Dr. Betti Hertzberg Ressler is a Board Certified Pediatrician on staff at Miami Children's Hospital. Dr. Hertzberg developed the toilet training video "Let's Go Potty." She is the co-author of "The Doctor's Book of Home Remedies for Children."
Eating "Real Food"
Question: My son is 11 months old and I am trying to start him on "real" food rather than jars. The problem is every time I try, he vomits. It seems that he doesn't like the textures. He likes to suck on french fries, but then he will vomit. I tried mashed banana and he vomits, mashed potato also. Any suggestions about how I should go about this! Thanks in advance.
Answer: As creatures of habit (babies included), anything new or different may cause setbacks or refusal. Food is no exception!
I assume that he was doing well with jar baby food. The texture is smooth and very easy to digest. He may or may not have teeth, which may also play a role in the refusal or "vomiting." The molars (used for grinding food) usually do not appear to well into the 2nd year.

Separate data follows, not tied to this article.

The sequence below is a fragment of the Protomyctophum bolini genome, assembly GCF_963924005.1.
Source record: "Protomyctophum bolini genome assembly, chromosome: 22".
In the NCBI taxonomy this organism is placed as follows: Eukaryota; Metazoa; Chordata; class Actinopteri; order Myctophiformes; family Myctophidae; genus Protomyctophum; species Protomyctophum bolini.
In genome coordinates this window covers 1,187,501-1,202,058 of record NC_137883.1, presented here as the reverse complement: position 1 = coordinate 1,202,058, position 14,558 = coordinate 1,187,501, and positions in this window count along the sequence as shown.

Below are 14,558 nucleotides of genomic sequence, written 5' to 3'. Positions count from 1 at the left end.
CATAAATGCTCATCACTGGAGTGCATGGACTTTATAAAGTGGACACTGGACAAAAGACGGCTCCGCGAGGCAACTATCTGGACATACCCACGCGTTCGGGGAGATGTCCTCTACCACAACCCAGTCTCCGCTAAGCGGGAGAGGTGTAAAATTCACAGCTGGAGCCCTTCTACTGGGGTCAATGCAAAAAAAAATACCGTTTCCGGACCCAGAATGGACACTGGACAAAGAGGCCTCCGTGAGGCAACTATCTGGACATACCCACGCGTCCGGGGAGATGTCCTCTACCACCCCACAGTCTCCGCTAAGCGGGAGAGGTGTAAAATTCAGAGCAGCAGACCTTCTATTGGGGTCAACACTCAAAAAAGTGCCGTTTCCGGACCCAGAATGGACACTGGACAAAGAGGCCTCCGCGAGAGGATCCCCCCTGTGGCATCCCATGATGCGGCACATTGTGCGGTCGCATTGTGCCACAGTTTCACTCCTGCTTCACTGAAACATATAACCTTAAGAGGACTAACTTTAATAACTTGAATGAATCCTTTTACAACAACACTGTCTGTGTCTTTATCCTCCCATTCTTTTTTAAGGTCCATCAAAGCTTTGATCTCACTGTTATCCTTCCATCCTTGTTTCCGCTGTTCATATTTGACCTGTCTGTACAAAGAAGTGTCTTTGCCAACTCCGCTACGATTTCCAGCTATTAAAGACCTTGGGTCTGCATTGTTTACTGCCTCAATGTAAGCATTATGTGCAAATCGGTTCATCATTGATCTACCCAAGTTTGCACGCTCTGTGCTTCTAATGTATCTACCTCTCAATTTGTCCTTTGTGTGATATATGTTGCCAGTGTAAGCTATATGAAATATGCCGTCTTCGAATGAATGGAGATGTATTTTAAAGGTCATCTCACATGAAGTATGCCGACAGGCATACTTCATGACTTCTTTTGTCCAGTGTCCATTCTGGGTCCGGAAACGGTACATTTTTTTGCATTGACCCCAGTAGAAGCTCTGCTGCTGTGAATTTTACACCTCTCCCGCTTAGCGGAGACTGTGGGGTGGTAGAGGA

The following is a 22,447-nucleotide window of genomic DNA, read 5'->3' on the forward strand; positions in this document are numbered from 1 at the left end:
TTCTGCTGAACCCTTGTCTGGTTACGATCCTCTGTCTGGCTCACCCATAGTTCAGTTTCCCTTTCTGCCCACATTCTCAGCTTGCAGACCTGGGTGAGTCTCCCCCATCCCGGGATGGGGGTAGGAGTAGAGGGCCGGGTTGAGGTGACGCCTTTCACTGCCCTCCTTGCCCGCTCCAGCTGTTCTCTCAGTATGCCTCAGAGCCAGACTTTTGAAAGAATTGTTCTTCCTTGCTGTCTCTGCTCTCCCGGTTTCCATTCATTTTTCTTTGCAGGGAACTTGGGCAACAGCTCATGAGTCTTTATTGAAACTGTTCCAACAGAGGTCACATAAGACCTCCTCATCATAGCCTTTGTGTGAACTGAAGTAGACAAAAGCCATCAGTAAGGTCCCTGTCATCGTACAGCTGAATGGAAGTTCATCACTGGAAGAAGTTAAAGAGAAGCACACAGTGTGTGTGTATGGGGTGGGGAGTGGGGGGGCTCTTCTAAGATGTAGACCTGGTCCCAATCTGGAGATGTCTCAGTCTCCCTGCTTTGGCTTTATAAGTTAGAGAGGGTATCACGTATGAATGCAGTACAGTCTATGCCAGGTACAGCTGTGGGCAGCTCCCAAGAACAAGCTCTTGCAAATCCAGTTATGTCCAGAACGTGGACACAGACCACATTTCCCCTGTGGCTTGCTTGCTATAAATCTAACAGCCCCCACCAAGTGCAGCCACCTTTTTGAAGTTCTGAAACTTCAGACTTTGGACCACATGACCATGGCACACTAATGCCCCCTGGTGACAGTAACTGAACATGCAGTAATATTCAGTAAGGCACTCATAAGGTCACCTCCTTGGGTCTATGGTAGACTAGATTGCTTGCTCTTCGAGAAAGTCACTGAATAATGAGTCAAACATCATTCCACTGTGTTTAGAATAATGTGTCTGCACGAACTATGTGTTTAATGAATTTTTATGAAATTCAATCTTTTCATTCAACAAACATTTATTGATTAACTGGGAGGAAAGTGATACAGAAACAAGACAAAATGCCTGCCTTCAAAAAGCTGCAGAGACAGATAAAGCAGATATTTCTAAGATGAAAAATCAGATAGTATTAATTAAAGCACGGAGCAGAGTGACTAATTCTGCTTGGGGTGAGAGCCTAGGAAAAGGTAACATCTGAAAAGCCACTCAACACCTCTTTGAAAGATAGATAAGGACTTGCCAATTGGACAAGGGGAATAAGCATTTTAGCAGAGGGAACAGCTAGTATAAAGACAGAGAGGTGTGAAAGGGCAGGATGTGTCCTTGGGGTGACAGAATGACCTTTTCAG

Repeated vomiting such as this may be innocent (he vomits, so he can get the food that he really wants), or there may be a physical reason for his vomiting. This is something that should be discussed with your son's pediatrician.
It would be a good idea to make a diary of everything he eats along with the symptoms that occur. In other words, i.e., eats mashed potato--vomits, eats baby jar of desert-no vomiting. Be specific. Also, note any other symptoms such as bowel habits and any weight loss or gain.
Keep in mind also, your reaction to his vomiting. An 11 month old is smart enough to pick up your responses, and if it will give him attention by getting your attention, he is an accomplished 11 month old.
Before any conclusion is reached, please consult with your son's pediatrician.
Also see: Breastfeeding when baby isn't hungry?
Can a pediatrician comfortably prescribe and manage ADHD medication or is it better suited to a psychiatrist?
Ask Dr. Betti your questions
This information is not intended to be a substitute for visiting your pediatrician. If you or your child has specific concerns, you should see your doctor for a diagnosis and treatment.